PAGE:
Whether it’s using a company laptop at home or accessing social media and other personal sites via an office desktop computer, the lines between an employee’s personal and work lives are increasingly blurred.
As revealed by the recent Ashley Madison website hack, many employees across the United States use business computers and business email accounts for very personal reasons — reportedly over 15,000 email addresses used to register accounts were linked to government or military servers. However, dealing with an employee who “cheats” on an employer’s computer, Internet or email use policy may not be as simple as it seems.
Undoubtedly, nearly every employer that provides Internet access to employees loses some appreciable measure of productivity to employee activities such as checking a Facebook account or updating a fantasy football lineup. Is maintaining an online extra-marital affair using a company email account more onerous than using company time to prepare for one’s fantasy baseball draft? The answer likely lies within the specifics of the company’s policies governing the activities in question.
Revisit and remind
Employers should regularly review Internet, email and computer use policies to make sure they are clear and up to date. Employers must ensure that their policies clearly communicate the conduct deemed acceptable and unacceptable. Additionally, these policies should clearly notify employees that computer and Internet use may be monitored and that employees have no expectation of privacy in their use of company devices or email accounts. Employees should be reminded of these policies, including through occasional redistribution or training. Also consider blocking access to certain websites or categories of websites on company computers and connections.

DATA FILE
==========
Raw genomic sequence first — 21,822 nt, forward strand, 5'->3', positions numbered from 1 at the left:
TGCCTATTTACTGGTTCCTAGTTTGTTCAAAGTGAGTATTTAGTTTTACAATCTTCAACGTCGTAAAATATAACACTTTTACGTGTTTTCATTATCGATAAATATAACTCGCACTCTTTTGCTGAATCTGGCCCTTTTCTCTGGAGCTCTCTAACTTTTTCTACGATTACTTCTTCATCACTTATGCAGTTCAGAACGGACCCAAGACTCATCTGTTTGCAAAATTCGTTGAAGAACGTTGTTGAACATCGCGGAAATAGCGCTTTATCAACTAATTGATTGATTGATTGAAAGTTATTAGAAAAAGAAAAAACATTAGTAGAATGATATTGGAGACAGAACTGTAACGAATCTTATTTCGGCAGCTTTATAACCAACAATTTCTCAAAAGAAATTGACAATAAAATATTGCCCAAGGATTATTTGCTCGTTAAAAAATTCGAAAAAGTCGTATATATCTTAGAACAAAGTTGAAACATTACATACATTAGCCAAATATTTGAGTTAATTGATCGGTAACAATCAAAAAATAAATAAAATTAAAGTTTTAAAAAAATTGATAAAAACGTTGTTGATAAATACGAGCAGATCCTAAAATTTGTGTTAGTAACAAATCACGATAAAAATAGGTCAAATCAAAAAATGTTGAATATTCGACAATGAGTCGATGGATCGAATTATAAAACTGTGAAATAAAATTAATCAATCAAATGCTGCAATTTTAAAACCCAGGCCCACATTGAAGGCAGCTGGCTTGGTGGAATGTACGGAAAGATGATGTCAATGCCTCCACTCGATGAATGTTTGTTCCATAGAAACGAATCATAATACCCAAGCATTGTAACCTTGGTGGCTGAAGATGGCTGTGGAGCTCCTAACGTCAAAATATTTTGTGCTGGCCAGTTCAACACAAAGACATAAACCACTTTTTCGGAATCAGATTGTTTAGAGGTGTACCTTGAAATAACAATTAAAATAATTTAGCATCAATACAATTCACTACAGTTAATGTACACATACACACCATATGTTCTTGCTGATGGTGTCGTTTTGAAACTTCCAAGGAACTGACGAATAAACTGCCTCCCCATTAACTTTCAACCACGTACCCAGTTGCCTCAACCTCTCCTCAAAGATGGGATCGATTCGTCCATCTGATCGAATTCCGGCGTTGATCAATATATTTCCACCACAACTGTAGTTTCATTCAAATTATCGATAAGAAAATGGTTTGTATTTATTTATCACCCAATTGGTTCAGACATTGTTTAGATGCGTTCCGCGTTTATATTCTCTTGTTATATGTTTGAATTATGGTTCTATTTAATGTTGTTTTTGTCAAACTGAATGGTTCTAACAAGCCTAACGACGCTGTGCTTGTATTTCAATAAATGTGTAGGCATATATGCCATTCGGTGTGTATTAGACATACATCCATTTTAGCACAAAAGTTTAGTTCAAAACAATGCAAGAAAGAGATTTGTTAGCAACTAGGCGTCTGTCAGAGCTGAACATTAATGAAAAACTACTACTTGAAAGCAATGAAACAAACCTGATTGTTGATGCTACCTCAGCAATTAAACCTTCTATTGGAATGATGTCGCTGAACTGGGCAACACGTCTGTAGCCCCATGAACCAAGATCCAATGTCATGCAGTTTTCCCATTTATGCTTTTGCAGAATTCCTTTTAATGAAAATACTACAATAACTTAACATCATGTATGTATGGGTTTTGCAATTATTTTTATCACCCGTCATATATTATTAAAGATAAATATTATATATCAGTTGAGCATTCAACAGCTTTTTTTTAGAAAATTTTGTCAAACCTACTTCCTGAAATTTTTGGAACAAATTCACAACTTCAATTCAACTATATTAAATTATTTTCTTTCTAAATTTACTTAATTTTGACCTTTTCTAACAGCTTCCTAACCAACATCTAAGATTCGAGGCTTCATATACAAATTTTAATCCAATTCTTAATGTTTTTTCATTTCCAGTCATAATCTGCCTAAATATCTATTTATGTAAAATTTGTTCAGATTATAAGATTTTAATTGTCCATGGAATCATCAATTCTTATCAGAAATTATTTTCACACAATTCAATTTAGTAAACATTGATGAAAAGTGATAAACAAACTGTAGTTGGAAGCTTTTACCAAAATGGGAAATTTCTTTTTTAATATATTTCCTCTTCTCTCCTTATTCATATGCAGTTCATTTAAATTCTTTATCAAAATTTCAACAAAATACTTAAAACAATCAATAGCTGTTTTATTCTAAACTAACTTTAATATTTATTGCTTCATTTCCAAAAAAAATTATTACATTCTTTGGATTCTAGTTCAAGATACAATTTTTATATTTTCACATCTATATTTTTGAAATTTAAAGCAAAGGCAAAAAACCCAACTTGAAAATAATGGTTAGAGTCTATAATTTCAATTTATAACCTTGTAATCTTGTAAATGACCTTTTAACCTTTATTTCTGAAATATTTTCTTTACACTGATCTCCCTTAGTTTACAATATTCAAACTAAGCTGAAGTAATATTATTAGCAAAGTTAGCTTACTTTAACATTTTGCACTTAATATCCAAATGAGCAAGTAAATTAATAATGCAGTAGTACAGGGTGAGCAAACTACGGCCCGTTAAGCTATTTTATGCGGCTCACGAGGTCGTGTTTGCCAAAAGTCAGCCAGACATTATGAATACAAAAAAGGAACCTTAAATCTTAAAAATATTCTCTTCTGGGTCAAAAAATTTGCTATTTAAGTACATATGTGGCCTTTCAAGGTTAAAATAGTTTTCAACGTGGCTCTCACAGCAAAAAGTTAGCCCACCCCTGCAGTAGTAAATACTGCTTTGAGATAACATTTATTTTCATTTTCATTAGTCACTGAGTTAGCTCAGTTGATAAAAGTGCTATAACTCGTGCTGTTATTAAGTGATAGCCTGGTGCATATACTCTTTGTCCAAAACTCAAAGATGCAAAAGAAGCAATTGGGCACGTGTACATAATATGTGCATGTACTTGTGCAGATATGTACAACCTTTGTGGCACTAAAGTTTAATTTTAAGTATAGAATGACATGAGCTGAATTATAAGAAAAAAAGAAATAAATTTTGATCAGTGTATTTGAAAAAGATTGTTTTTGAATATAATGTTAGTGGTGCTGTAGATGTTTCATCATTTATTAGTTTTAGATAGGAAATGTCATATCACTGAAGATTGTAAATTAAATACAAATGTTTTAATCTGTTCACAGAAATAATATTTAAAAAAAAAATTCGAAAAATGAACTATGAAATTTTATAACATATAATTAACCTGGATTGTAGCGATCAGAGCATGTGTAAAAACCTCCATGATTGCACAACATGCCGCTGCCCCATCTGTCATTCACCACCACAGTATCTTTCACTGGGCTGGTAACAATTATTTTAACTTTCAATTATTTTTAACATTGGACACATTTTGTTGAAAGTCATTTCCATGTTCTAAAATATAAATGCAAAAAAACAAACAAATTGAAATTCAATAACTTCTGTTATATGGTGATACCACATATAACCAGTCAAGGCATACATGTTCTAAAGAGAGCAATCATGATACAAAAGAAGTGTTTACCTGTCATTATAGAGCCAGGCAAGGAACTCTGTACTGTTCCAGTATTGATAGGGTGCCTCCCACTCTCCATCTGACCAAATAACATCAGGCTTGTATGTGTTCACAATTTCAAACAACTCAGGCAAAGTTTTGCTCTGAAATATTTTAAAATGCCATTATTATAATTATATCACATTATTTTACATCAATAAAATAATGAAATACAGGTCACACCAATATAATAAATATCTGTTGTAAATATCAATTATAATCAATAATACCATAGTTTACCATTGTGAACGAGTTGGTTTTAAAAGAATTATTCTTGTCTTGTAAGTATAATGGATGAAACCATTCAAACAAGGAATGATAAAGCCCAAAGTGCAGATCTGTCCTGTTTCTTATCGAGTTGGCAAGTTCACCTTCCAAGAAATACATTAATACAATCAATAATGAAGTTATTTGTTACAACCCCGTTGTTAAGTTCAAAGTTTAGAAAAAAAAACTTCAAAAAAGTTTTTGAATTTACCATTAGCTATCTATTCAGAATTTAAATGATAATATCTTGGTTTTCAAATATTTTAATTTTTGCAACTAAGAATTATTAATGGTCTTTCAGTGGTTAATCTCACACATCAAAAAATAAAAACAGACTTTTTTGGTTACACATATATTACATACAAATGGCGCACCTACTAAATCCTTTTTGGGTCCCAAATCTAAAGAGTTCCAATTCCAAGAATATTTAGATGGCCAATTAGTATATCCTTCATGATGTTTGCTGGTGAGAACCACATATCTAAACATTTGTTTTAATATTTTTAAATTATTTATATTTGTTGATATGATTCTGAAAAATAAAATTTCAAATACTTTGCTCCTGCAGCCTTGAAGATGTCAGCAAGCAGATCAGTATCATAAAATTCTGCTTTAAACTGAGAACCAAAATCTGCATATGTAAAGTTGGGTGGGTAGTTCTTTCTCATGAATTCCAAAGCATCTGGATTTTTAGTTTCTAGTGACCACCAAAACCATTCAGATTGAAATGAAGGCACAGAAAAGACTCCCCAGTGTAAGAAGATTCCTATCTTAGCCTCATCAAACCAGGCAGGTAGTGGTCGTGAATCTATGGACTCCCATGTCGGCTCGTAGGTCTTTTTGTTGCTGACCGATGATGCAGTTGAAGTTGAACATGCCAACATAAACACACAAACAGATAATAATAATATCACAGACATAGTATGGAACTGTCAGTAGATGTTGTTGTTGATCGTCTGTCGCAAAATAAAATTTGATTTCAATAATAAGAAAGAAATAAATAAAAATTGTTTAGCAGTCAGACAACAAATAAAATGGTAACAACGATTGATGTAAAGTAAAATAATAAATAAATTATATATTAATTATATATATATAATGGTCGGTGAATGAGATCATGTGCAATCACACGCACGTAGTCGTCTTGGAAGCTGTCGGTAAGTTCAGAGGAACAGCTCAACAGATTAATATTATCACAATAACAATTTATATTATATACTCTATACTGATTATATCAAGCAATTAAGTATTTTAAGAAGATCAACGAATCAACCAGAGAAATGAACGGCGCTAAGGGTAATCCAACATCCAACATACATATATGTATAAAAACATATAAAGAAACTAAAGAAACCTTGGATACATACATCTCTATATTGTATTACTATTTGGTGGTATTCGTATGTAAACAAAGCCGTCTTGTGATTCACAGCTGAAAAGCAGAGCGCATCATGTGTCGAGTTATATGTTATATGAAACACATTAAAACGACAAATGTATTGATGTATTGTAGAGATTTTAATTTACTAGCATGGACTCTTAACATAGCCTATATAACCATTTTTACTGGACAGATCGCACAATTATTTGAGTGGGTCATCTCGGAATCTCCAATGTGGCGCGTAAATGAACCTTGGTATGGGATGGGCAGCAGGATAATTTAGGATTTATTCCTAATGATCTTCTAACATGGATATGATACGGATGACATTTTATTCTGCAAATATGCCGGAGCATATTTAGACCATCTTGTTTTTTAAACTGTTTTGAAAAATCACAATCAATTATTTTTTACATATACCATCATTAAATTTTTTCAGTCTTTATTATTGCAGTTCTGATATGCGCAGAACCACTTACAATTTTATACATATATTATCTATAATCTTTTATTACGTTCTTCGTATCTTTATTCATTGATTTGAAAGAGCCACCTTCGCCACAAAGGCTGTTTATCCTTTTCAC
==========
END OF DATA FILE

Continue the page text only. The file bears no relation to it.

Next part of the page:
The Ashley Madison data hack raises another interesting legal issue: Can an employer take action against an employee for off-duty conduct the employer finds inappropriate or immoral? While many employees are considered “at-will” employees who can generally be terminated with or without a specific reason, several states have enacted laws prohibiting employers from taking adverse action against employees for otherwise lawful off-duty conduct. Of course, in some circumstances, the employee’s conduct may damage the employer’s reputation or violate behavior expectations (e.g., an employer affiliated with a religious organization may expect its employees to follow its religious tenets). It is also important to check any applicable employment agreements or collective bargaining agreements, review applicable local, state and federal privacy and employment laws, and ensure that any relevant company policies and procedures are followed. It is also advisable to conduct a thorough investigation before taking any action against the employee.